Think about the various apps on your phone. Maybe you have an app that hails a cab, or purchases movie tickets, or reserves you a table at a restaurant. Did you ever consider how these apps perform your request so seamlessly? Behind the scenes, a network of APIs (application programming interface) and webhooks facilitate the exchange of information required to perform these functions.
An API allows one software application to securely communicate and exchange data with another application over the internet. APIs are intended to be reliable and straightforward pipelines to application data. With these pipelines laid, software developers can build products and services that integrate effectively into a given service. In its purest form, an API consists of a request for data, and a response to said request. For example, when you search a travel website for plane tickets, the travel site uses an API to request data from the airline company. The Airline company responds with the data requested — in this circumstance, flight availability.
A webhook, however, works via an API, but it changes the way information is communicated. With a simple API, data is passed only when requested by the application, whereas a webhook pushes data automatically whenever specific parameters are met. To illustrate, let’s use our travel website example. Whereas an API provides you with a one-time snapshot when searching flight availability, a webhook might be used once you book your ticket to update you on flight status or gate changes. In this case, your travel app has not asked the airline for that information, but their webhook has sent you the information when triggered by a gate change or flight delay. Webhooks are beneficial when real-time updates are needed, but there isn’t the need for constant data exchanges.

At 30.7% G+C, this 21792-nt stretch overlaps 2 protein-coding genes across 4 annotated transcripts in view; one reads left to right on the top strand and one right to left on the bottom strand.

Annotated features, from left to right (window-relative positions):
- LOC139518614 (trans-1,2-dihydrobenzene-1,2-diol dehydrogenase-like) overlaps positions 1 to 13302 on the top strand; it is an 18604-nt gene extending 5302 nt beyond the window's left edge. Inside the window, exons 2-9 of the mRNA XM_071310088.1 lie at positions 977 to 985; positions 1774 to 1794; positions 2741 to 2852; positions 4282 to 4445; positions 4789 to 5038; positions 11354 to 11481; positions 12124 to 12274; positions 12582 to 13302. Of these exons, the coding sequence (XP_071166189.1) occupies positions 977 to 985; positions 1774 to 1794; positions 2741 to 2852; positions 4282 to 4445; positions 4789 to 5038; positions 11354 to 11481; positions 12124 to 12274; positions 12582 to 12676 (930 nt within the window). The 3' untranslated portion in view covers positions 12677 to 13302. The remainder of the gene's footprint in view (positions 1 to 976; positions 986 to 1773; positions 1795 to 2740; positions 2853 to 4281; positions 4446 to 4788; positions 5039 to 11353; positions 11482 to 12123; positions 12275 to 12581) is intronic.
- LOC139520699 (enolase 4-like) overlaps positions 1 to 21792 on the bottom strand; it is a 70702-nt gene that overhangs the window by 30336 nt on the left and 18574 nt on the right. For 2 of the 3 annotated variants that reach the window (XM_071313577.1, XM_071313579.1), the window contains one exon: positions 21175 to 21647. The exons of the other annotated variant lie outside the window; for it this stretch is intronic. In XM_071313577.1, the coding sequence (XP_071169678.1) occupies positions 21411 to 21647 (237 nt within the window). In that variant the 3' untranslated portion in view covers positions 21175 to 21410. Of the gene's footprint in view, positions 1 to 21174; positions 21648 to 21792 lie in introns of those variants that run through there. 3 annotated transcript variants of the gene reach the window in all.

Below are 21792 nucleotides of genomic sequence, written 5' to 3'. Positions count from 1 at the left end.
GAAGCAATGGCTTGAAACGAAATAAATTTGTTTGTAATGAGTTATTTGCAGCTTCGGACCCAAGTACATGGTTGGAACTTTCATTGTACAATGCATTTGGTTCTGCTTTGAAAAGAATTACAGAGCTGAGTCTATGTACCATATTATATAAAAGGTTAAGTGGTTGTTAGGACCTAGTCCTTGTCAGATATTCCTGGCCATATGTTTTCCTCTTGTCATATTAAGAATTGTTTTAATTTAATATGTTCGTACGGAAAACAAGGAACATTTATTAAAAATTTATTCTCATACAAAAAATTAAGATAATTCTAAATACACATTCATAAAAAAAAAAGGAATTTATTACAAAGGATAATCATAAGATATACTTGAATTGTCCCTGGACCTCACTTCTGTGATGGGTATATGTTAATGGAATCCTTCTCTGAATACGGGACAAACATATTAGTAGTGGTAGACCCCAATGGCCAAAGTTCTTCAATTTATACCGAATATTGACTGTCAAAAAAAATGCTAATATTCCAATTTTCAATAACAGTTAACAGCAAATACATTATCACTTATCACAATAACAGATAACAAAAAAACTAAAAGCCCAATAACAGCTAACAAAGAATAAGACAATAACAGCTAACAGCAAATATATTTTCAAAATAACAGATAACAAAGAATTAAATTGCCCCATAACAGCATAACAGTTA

To you as the end user, there isn’t much difference between an API and webhook. From your perspective, information arrives on your phone as if by magic. But let’s translate this into simpler terms. Imagine you are buying a home. You’ve sent everything necessary to qualify for a mortgage to the lender, and you are awaiting a response. You could call every five minutes to check on the status of your loan, or you could wait until the lender has news for you. In this example, calling every five minutes is similar to an API, and waiting for the lender to call you is like a webhook. Both give you the expected outcome, i.e., the status of your loan, but the former – calling every five minutes – is far more labor intensive. Moving the analogy back to a data-intensive app, you might think that since a ‘computer is doing the calling, what’s the difference’ – right? Wrong. Computers, like humans, demand bandwidth with every function they perform. If you can program your computer to wait and listen for a response rather than perform a request every minute, then your computer will be free to do other things. In other words, webhooks are a more efficient way to pass information back and forth than APIs alone.
Recognizing the efficiency gains made with webhooks, LoanBeam has opted to build them into our current API. This technology enhancement improves several aspects of loan origination system (LOS), point of sale system (POS), and lender integrations. For one, it improves software integration by 30%, as there is no need to deal with polling for data or creating download GUIDs (globally unique identifiers). Further, it provides faster access to data. By eliminating polling, lenders receive application meta-data and income calculations immediately after income has been calculated, rather than waiting for the next API request. Overall, it offers lenders tremendous efficiency gains and cost savings both in integration and continued data exchange.
To summarize, APIs and webhooks shouldn’t be considered different protocols. Webhooks are merely an enhancement to APIs which improve the way technologies communicate. APIs alone are nice, but can be inefficient. With webhooks, information can be passed more quickly, and with less burden on developers and the system. LoanBeam recognizes these benefits and has made significant updates to our integration tools to solve for them. Now customers can integrate with LoanBeam more easily than they ever have.